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Sunday, 22 July, 2001, 08:06 GMT 09:06 UK
Debt issues crowd Genoa
The medieval city will see thousands of protesters congregate
The medieval city will see thousands of protesters congregate
Many of the protesters at the G8 summit in Genoa summit are angry that Western governments are backtracking on their commitment to give more debt relief to the world's poorest countries.

It is the last hurrah for the Jubilee Debt campaign, which sent 100,000 to surround the G8 summit in Cologne two years ago.

The debt campaigners are in the final phase of a three-year campaign to help relieve poverty, especially in sub-Saharan Africa.

The Jubilee debt campaign - which attracted high-profile support from the Pope to Bono - was due to be wound up in December 2000, but decided to extend its work to make one final push at the Genoa summit.

Debt campaigners are still calling for the complete cancellation of debt owed by developing countries.

Bob Geldof
Bob Geldof is a high-profile debt campaigner
The debt campaigners have made their feelings known internationally since 70,000 peaceful campaigners filled the streets of Birmingham in May 1998. The following year in Cologne, the G8 promised to write off about $100bn, but campaigners argue that few countries have benefitted so far.

Now, Alison Marshall of the World Development Movement (WDM) is among those calling on world leaders to deliver more debt relief.

"They've taken the plaudits and run. Tony Blair can't walk away from debt relief when so little has been delivered," she said.

A spokesman for Christian Aid said: "So far debt relief has failed the poor - it is time for a new deal on debt that puts poverty reduction first."

G8 summit

Campaigners include members of organisations such as CAFOD, Christian Aid, Mother's Union and Oxfam. The high profile supporters of the debt campaign - which had its origins in Jubilee 2000 - include Bono, Bob Geldof and Muhammad Ali.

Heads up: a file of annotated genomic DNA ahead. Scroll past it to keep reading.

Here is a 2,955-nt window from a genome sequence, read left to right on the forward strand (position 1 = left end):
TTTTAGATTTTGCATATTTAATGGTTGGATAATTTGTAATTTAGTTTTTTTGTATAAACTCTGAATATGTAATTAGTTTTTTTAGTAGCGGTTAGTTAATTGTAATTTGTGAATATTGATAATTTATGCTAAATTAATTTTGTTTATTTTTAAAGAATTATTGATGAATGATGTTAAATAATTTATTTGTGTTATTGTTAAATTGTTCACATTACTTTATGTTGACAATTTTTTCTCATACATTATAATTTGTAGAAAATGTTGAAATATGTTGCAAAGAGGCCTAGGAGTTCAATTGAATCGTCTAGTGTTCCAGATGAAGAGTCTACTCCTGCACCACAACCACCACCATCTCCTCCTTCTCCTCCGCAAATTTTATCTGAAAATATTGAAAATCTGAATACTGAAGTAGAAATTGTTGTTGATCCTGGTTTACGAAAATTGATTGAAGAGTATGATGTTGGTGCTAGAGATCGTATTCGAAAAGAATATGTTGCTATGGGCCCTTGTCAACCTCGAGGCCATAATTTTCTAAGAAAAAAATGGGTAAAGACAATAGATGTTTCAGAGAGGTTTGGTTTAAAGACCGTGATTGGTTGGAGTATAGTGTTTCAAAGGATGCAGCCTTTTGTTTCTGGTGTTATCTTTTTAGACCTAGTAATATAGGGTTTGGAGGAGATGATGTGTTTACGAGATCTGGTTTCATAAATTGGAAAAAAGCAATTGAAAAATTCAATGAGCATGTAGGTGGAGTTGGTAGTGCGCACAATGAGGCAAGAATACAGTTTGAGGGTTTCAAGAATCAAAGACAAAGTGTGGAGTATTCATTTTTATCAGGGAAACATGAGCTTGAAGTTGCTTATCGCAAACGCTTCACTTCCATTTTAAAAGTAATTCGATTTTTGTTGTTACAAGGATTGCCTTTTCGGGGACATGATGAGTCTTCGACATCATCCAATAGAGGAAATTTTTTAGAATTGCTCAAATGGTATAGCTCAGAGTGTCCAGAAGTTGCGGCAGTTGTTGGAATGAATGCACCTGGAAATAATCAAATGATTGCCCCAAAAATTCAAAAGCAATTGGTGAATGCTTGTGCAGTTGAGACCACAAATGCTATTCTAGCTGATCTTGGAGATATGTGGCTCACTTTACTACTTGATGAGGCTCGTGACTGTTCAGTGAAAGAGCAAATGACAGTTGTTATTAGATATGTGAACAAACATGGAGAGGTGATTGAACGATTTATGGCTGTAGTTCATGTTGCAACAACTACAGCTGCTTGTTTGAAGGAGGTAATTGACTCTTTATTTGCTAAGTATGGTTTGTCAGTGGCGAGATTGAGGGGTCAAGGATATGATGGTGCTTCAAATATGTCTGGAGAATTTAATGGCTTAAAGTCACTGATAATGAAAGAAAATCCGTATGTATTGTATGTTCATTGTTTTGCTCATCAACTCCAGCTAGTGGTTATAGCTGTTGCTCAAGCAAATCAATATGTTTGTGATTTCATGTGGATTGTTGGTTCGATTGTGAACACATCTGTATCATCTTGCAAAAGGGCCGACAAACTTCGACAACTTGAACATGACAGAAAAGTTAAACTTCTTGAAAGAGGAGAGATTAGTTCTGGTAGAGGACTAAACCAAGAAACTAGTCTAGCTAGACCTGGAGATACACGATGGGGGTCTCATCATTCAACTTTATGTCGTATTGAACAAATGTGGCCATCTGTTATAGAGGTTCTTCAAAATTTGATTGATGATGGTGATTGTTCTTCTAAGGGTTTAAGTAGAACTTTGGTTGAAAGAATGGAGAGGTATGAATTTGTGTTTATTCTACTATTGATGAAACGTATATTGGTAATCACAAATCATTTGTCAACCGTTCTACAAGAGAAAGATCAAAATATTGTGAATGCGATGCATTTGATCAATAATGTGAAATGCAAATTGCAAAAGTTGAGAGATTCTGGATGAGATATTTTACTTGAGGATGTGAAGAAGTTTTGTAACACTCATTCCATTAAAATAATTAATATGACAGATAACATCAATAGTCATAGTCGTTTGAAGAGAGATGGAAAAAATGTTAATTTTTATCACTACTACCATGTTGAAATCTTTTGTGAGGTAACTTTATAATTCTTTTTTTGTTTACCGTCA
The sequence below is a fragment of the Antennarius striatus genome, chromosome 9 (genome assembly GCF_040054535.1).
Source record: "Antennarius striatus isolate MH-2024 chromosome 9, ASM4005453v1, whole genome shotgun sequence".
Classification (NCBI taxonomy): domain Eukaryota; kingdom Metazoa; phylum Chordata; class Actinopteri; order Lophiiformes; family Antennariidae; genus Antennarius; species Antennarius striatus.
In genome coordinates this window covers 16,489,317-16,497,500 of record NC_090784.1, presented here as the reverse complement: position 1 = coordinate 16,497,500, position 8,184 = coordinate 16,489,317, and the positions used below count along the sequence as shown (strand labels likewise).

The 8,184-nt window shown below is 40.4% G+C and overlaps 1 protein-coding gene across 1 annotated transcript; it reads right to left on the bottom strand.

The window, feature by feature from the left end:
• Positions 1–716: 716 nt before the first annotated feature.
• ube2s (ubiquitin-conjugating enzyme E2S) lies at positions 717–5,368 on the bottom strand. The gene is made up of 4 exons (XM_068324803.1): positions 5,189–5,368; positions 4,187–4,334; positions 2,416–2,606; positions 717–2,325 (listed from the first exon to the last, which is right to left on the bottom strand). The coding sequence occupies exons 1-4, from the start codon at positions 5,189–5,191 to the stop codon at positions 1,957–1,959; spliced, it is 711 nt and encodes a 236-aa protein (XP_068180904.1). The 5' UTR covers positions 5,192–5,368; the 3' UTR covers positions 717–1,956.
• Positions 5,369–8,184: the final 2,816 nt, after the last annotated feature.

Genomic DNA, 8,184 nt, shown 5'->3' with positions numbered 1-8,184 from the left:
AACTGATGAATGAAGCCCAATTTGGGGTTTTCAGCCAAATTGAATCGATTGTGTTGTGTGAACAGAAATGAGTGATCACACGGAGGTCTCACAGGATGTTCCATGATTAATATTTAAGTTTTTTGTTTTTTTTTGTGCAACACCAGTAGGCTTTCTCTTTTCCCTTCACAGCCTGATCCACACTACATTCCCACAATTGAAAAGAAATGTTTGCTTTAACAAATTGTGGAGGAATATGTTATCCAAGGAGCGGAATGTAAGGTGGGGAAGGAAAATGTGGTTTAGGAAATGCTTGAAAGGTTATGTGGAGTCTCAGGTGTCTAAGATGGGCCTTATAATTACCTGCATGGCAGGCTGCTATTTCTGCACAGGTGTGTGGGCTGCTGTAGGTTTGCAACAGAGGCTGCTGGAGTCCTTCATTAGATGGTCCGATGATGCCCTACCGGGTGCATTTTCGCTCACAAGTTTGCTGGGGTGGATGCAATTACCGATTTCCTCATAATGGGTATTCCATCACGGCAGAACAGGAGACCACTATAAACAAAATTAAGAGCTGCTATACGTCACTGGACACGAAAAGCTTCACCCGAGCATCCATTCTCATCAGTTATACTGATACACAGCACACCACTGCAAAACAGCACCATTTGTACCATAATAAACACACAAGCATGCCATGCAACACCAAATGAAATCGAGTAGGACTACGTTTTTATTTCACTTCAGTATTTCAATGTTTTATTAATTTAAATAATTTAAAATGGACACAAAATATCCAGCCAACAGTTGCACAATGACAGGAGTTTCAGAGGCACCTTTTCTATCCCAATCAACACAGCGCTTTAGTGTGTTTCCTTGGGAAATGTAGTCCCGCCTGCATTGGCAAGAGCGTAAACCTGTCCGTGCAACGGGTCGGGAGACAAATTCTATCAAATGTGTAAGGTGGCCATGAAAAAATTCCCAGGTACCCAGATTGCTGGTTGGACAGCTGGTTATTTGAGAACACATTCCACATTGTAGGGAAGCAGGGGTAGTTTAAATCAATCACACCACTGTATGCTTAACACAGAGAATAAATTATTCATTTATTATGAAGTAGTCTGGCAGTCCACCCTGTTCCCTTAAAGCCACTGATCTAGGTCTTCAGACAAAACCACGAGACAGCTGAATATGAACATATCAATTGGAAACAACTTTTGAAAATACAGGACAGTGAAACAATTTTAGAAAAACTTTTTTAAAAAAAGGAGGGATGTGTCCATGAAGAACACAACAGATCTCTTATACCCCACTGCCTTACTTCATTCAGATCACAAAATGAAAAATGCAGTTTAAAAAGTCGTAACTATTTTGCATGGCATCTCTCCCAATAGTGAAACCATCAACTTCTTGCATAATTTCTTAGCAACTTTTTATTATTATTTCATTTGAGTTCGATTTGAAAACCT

Kampala, Uganda
Uganda is one of the few countries to have benefited from debt relief

Although they say some G8 countries are sympathetic to the idea of doing more than they have already, they do not expect any concrete progress to be made at this meeting.

The summit aims to discuss ways of reducing poverty, combating Aids as well as achieving sustainable development.

Promise of help

The G8 promise was that $100bn of the $260bn owed to the West by the most indebted states would be written off, provided lenders were satisfied that funds would be used to reduce poverty. Campaigners now want the IMF and World Bank to reduce their demands for debt repayments from these countries.

UK officials say that already $50bn has been spent on debt relief in 23 countries, and rolling out further relief now depends mainly on the efforts of those poor countries caught in a cycle of conflict and civil war.

In December last year, Chancellor Gordon Brown cancelled all debts owed to Britain by 41 of the world's poorest countries. This cost UK taxpayers about 640m in lost interest over the next 20 years.

Campaigners' arguments

Campaigners for urgent debt relief say that huge sums of money are going back to wealthy countries instead of feeding and educating children in the world's poorest nations.

The money was originally borrowed in the 1970s and 1980s, often badly invested or squandered, and in many cases the loan repayments are far beyond the nations' abilities to repay.

About 41 countries in Africa, Latin America and Asia have been identified as "heavily indebted". The debts are mainly owed to three groups: western governments; global financial institutions, including the International Monetary Fund (IMF) and the World Bank; and private lenders.

The aim of this HIPC scheme was to cut debt to sustainable levels for countries that show a sound economic record over a six-year period. But many of these countries that have reached this target are still spending more on debt than health, argue debt campaigners.

Campaigners find fault with the IMF and World Bank system for calculating debt relief.

This system calculates how much debt relief a company receives by looking at its exports, but ignores poverty levels.

Under this system, a country is eligible for debt relief if its debt is 1.5 times its exports. They want the G7 - which hold almost half the votes at the IMF - to change the system.

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